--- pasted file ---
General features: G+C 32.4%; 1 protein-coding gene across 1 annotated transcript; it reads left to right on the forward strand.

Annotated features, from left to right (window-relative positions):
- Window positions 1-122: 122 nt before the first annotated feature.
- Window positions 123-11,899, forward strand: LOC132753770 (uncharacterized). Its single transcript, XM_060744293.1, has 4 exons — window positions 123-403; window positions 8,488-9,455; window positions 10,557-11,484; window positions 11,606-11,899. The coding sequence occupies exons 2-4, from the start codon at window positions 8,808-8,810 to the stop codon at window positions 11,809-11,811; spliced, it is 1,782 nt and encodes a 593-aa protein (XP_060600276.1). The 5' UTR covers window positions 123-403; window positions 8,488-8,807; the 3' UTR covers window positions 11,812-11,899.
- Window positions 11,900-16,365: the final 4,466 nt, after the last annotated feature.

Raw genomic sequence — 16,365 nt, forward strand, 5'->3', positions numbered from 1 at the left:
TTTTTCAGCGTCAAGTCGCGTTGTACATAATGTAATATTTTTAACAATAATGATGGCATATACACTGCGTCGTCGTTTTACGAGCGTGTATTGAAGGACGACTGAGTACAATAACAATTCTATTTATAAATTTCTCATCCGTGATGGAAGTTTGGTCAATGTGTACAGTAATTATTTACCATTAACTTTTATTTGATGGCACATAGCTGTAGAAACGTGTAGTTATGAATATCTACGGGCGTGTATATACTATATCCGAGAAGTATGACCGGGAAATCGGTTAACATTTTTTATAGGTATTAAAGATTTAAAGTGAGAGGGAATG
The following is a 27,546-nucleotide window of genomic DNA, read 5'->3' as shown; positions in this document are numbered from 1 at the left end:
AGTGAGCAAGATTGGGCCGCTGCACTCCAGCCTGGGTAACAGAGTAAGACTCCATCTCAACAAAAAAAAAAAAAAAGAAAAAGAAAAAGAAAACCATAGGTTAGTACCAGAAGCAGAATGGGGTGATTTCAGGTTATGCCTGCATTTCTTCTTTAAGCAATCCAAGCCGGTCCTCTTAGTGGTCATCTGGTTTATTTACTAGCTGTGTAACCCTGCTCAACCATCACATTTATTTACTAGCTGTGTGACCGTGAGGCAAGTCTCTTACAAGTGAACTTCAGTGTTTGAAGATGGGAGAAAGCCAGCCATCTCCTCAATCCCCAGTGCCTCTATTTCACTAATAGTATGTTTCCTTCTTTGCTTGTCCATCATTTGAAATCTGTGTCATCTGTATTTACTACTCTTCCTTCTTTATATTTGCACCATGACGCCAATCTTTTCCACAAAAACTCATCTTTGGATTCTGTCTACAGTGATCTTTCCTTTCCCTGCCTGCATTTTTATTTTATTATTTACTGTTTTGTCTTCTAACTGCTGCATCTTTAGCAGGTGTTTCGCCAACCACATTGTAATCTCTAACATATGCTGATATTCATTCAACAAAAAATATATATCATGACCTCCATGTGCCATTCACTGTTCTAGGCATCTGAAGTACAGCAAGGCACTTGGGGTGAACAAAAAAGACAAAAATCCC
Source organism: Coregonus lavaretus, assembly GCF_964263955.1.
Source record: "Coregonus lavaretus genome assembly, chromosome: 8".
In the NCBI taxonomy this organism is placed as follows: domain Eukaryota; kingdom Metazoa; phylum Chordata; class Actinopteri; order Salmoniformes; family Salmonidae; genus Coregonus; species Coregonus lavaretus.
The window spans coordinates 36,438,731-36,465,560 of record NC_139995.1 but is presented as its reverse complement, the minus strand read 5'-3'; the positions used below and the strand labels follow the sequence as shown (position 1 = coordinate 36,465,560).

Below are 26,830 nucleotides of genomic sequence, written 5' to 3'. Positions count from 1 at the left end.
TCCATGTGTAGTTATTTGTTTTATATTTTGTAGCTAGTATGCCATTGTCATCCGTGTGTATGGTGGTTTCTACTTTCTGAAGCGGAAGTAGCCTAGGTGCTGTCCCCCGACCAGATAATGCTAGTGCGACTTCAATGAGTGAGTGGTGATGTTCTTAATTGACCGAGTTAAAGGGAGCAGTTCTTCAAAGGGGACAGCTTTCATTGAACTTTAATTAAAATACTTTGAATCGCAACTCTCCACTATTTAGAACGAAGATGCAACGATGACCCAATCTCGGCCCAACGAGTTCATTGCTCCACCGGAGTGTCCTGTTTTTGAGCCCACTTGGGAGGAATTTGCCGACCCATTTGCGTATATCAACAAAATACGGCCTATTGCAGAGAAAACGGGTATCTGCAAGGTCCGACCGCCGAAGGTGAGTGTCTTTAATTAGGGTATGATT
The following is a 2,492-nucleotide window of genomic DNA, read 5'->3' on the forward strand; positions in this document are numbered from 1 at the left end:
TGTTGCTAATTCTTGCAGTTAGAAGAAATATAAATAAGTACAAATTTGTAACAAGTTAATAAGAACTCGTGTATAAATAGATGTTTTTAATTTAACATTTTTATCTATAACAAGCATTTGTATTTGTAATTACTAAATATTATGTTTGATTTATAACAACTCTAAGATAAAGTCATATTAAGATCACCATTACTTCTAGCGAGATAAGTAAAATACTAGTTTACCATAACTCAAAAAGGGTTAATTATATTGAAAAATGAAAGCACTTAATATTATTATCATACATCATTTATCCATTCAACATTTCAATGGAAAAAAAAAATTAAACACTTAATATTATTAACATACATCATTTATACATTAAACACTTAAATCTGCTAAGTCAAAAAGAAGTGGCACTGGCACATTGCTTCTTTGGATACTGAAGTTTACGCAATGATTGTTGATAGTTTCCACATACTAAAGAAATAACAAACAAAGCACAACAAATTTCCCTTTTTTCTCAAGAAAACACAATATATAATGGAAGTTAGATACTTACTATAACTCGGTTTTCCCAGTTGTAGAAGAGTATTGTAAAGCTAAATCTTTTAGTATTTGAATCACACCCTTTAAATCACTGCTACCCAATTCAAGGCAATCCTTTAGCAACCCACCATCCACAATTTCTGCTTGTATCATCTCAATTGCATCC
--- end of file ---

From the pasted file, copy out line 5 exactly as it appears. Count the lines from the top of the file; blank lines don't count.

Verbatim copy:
- Window positions 11,900-16,365: the final 4,466 nt, after the last annotated feature.